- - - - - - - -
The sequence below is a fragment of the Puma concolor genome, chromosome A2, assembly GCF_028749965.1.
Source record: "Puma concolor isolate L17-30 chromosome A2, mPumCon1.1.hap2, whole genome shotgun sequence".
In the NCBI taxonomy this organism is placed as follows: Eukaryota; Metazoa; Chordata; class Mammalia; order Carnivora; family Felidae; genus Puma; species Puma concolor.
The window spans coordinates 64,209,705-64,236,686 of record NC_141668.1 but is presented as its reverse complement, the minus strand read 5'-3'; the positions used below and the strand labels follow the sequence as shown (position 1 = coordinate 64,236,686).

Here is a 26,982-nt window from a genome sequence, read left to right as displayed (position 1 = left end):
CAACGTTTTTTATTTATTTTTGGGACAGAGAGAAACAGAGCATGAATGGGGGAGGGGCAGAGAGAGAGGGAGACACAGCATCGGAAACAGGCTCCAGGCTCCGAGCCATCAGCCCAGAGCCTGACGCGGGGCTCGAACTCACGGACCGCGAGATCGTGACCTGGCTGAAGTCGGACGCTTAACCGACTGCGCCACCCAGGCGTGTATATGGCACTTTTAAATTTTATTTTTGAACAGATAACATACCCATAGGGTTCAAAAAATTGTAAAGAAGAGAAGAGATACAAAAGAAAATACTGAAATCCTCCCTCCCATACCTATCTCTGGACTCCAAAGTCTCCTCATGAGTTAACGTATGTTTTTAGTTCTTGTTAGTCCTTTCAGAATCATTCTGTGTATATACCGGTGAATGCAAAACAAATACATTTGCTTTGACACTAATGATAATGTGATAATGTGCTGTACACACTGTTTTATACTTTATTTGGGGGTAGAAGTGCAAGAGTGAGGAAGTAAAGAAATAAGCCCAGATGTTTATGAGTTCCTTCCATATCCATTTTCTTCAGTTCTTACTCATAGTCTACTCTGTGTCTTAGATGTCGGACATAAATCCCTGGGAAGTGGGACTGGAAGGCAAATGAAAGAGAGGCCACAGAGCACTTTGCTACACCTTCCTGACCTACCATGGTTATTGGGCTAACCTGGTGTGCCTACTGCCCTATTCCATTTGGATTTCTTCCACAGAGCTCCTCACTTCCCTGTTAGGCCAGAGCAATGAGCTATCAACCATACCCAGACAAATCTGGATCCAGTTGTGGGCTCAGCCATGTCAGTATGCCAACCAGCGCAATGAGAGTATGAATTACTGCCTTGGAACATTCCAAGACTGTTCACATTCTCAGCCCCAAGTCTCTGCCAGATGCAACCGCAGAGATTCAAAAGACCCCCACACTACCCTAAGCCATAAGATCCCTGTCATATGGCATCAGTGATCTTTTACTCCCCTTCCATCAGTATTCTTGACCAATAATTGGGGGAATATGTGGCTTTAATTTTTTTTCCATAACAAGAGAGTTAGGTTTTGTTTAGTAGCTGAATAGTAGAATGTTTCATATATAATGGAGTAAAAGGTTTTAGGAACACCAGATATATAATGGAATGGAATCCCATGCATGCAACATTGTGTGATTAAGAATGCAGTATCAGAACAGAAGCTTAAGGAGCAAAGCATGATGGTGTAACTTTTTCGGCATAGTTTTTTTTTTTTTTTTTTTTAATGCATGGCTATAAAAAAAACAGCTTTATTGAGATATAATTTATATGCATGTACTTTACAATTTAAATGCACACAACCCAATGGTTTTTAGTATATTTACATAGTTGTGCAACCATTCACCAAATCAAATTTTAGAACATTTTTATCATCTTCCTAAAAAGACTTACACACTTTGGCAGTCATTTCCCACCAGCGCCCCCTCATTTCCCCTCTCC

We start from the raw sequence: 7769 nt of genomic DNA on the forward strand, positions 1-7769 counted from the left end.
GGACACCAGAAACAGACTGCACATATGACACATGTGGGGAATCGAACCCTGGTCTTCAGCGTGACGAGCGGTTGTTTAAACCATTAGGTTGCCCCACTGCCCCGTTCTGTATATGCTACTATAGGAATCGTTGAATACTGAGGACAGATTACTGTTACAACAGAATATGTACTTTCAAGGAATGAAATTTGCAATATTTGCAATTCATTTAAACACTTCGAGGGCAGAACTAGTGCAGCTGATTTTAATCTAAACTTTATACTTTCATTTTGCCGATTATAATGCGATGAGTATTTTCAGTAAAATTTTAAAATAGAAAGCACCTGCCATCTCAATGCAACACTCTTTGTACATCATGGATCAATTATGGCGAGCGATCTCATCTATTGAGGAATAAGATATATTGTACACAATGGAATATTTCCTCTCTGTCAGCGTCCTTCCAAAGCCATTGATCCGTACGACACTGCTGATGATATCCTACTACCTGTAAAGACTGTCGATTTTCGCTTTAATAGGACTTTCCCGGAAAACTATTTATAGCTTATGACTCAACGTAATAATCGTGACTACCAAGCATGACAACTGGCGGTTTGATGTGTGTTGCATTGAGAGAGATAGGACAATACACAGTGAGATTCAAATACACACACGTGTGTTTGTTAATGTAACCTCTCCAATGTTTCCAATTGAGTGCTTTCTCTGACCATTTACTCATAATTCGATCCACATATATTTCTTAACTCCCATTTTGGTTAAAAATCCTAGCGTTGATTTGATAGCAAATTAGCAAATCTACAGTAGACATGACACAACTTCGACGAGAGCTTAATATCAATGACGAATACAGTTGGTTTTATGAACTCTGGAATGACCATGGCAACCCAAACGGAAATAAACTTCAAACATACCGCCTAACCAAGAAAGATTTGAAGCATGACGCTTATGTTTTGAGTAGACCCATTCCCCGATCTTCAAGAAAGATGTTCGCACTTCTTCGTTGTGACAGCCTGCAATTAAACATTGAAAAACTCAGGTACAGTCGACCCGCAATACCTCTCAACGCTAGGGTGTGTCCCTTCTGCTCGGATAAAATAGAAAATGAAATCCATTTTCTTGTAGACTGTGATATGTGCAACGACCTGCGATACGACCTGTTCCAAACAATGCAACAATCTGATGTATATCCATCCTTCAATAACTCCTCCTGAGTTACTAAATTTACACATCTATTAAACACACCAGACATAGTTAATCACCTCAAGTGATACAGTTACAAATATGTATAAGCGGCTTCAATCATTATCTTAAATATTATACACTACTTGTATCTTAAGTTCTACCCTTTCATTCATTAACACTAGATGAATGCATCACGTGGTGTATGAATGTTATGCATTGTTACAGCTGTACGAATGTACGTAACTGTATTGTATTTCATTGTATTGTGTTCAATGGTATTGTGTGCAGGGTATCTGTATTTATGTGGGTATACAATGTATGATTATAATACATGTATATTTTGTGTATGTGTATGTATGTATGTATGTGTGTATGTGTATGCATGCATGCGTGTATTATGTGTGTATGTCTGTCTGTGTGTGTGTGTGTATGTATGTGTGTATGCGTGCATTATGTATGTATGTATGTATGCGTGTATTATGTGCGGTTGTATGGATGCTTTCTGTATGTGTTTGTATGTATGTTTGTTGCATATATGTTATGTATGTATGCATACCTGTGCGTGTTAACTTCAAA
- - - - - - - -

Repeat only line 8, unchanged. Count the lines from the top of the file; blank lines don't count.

GGACACCAGAAACAGACTGCACATATGACACATGTGGGGAATCGAACCCTGGTCTTCAGCGTGACGAGCGGTTGTTTAAACCATTAGGTTGCCCCACTGCCCCGTTCTGTATATGCTACTATAGGAATCGTTGAATACTGAGGACAGATTACTGTTACAACAGAATATGTACTTTCAAGGAATGAAATTTGCAATATTTGCAATTCATTTAAACACTTCGAGGGCAGAACTAGTGCAGCTGATTTTAATCTAAACTTTATACTTTCATTTTGCCGATTATAATGCGATGAGTATTTTCAGTAAAATTTTAAAATAGAAAGCACCTGCCATCTCAATGCAACACTCTTTGTACATCATGGATCAATTATGGCGAGCGATCTCATCTATTGAGGAATAAGATATATTGTACACAATGGAATATTTCCTCTCTGTCAGCGTCCTTCCAAAGCCATTGATCCGTACGACACTGCTGATGATATCCTACTACCTGTAAAGACTGTCGATTTTCGCTTTAATAGGACTTTCCCGGAAAACTATTTATAGCTTATGACTCAACGTAATAATCGTGACTACCAAGCATGACAACTGGCGGTTTGATGTGTGTTGCATTGAGAGAGATAGGACAATACACAGTGAGATTCAAATACACACACGTGTGTTTGTTAATGTAACCTCTCCAATGTTTCCAATTGAGTGCTTTCTCTGACCATTTACTCATAATTCGATCCACATATATTTCTTAACTCCCATTTTGGTTAAAAATCCTAGCGTTGATTTGATAGCAAATTAGCAAATCTACAGTAGACATGACACAACTTCGACGAGAGCTTAATATCAATGACGAATACAGTTGGTTTTATGAACTCTGGAATGACCATGGCAACCCAAACGGAAATAAACTTCAAACATACCGCCTAACCAAGAAAGATTTGAAGCATGACGCTTATGTTTTGAGTAGACCCATTCCCCGATCTTCAAGAAAGATGTTCGCACTTCTTCGTTGTGACAGCCTGCAATTAAACATTGAAAAACTCAGGTACAGTCGACCCGCAATACCTCTCAACGCTAGGGTGTGTCCCTTCTGCTCGGATAAAATAGAAAATGAAATCCATTTTCTTGTAGACTGTGATATGTGCAACGACCTGCGATACGACCTGTTCCAAACAATGCAACAATCTGATGTATATCCATCCTTCAATAACTCCTCCTGAGTTACTAAATTTACACATCTATTAAACACACCAGACATAGTTAATCACCTCAAGTGATACAGTTACAAATATGTATAAGCGGCTTCAATCATTATCTTAAATATTATACACTACTTGTATCTTAAGTTCTACCCTTTCATTCATTAACACTAGATGAATGCATCACGTGGTGTATGAATGTTATGCATTGTTACAGCTGTACGAATGTACGTAACTGTATTGTATTTCATTGTATTGTGTTCAATGGTATTGTGTGCAGGGTATCTGTATTTATGTGGGTATACAATGTATGATTATAATACATGTATATTTTGTGTATGTGTATGTATGTATGTATGTGTGTATGTGTATGCATGCATGCGTGTATTATGTGTGTATGTCTGTCTGTGTGTGTGTGTGTATGTATGTGTGTATGCGTGCATTATGTATGTATGTATGTATGCGTGTATTATGTGCGGTTGTATGGATGCTTTCTGTATGTGTTTGTATGTATGTTTGTTGCATATATGTTATGTATGTATGCATACCTGTGCGTGTTAACTTCAAA